Big Trucks Need Big Safety

Big Trucks Need Big Safety

The potential for injury begins upon arrival at the job site. Hazards can be present even before a worker exits their vehicle and even when driving around the site.

Workers should practice safe procedures when driving all types of vehicles and construction equipment to avoid creating hazards to themselves and their co-workers. Backing up equipment or vehicles can be especially dangerous if workers fail to follow safe operating procedures.

When having a safety meeting about driving on site, make sure these important points are covered with everyone who works on the job site (not just those employees who drive work vehicles!)

  • Use designated entrances and access areas when exiting and entering the job sites. These entrances should be clearly marked like this example:
  • All vehicles that will be used must be inspected to ensure that they are in safe operating condition and free of apparent damage that could lead to an accident. Ideally, copies of the inspections will be maintained.
  • Notify the appropriate person and be certain that any damage or defect is corrected before the vehicle is used.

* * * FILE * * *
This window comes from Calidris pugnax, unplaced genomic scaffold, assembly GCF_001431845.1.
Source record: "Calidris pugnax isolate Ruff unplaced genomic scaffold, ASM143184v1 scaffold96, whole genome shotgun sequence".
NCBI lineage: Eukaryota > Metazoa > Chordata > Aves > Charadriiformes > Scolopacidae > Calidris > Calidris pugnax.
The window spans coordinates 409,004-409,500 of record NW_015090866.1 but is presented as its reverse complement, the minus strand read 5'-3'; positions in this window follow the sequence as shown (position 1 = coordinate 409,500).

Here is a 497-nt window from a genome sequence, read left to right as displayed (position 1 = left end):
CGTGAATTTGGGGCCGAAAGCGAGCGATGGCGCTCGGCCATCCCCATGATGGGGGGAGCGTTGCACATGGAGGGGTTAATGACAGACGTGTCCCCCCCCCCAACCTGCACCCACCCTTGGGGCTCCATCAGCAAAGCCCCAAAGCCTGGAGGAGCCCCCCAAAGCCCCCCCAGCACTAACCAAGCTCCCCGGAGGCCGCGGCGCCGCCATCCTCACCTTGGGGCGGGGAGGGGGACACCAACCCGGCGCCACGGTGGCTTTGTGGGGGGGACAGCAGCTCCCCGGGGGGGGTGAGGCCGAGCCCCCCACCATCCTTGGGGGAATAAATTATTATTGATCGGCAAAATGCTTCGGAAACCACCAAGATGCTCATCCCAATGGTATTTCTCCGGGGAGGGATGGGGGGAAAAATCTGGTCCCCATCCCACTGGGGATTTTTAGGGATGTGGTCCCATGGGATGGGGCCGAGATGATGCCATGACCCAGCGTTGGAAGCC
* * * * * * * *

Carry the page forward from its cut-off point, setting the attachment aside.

• Remove from service any motor vehicle that is found to be defective or has faulty safety devices.
  • Vehicles to transport employees must have seats secured for the number of workers required.
OSHA Standard 1926.601(b) says that vehicles used to transport employees shall have seats firmly secured and adequate for the number of employees to be carried and seat belts and anchorages shall be installed in all motor vehicles.
  • Seat belts must be provided and used by all workers using vehicles and earthmoving equipment such as loaders, dozers, and off-highway trucks.
  • Never use a vehicle with adamaged seatbelt!
OSHA Standard 1926.602(a)(2) says that seat belts shall be provided for earthmoving equipment such as scrapers, loaders, crawler or wheel tractors, bulldozers, off-highway trucks, graders, agricultural and industrial tractors, and similar equipment.
  • Many states have strict rules against transporting personnel in the back of a pickup truck. Always follow regulations and your sites safety procedures for transporting co-workers on a site.

Prevent backing incidents by:

  • making sure back-up alarms are working
  • checking the area behind you before reversing
  • never backing up without having a clear view
  • using a highly visible and well-trained spotter

If this is the kind of training topic that you need for your team, get 5 free safety topics on defensive driving and then check out our great offers at Weeklysafety.com.

Safety Manual - Customize for Your Company!

Safety Manual - Customize for Your Company!

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